Sirius Minerals(LSE: SXX) is sitting on one of the world's most valuable potash mines. BHP Billiton(LSE: BLT) wants to get into the potash business but is struggling to achieve a substantial foothold in the industry. Could these two miners be the perfect suitors for each other?
A Sirius-BHP merger isn't as far-fetched as it first appears. BHP has been trying to get into the potash business for some time. Indeed, management is trying to make the commodity one of the group's 'pillar' products. Potash would join BHP's four existing pillar commodities of copper, coal, iron ore and oil.
So far, BHP's attempts to get into potash are limited to the $2.6bn Jansen project in the Saskatchewan province of Canada, where development of the mine has slowed to a crawl. At the end of the first half of 2015 the mine was 49% complete, a year later construction is 60% complete. According to City analysts, at this rate, the mine won't be producing potash much before the end of 2019.
Alongside the Jansen project, there has also been some speculation that BHP may make another attempt to take over Potash Corporation of Saskatchewan. In 2010, Canada blocked BHP's $40bn hostile takeover bid for Potash Corp arguing the company's mines are strategic national assets. Today, Potash Corp is worth around $13.5bn but even at this reduced price, in the current environment BHP may prefer to save the cash rather than splash out on a large acquisition.
The answer to BHP's problems?
Sirius could be the answer to BHP's problems. It's developing the world's biggest and highest grade deposit of polyhalite. Production costs are expected to be some of the lowest in the world, and the location of the mine means the company has easy access to European markets. What's more important is that unlike most early-stage mining projects, Sirius already has the permissions in place to commence construction of not just the mine but also related infrastructure, de-risking the whole project.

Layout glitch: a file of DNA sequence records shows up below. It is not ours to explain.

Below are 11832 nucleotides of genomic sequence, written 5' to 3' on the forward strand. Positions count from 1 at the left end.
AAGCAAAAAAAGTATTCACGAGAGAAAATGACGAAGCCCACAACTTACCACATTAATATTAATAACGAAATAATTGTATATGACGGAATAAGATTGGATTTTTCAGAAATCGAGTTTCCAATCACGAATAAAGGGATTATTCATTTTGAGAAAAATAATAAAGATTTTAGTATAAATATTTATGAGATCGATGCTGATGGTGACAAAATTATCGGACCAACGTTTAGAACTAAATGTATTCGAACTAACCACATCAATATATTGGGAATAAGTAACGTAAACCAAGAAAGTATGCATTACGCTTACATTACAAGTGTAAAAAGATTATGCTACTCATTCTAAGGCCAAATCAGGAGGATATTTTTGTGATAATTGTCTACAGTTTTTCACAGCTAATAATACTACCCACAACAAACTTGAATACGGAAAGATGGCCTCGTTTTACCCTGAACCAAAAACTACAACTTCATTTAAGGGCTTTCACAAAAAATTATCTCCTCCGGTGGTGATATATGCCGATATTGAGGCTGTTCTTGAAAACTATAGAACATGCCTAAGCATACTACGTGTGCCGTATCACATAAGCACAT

Still, the one thing that's holding Sirius back right now is funding. The company needs several billion dollars to begin production. BHP could easily foot this bill. The project economics of the Sirius mine are highly compelling, and the company has the experience, as well as the connections needed to push ahead with construction. Further, BHP would be able to draw the funding required to develop the mine at a much lower interest rate than smaller Sirius.
It's estimated that Sirius's project has a net present value of $27bn at the production stage with $1bn to $3bn of potential earnings before interest, tax, depreciation and amortisation.
The bottom line
All in all, a deal between BHP and Sirius makes a lot of sense on paper. BHP would get a world class asset at an attractive price in a stable region with all permissions granted, negating the need for costly, risky overseas M&A. A merger looks good on paper but will BHP step up and make an offer?
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Rupert Hargreaves has no position in any shares mentioned. The Motley Fool UK has no position in any of the shares mentioned. We Fools don't all hold the same opinions, but we all believe that considering a diverse range of insights makes us better investors.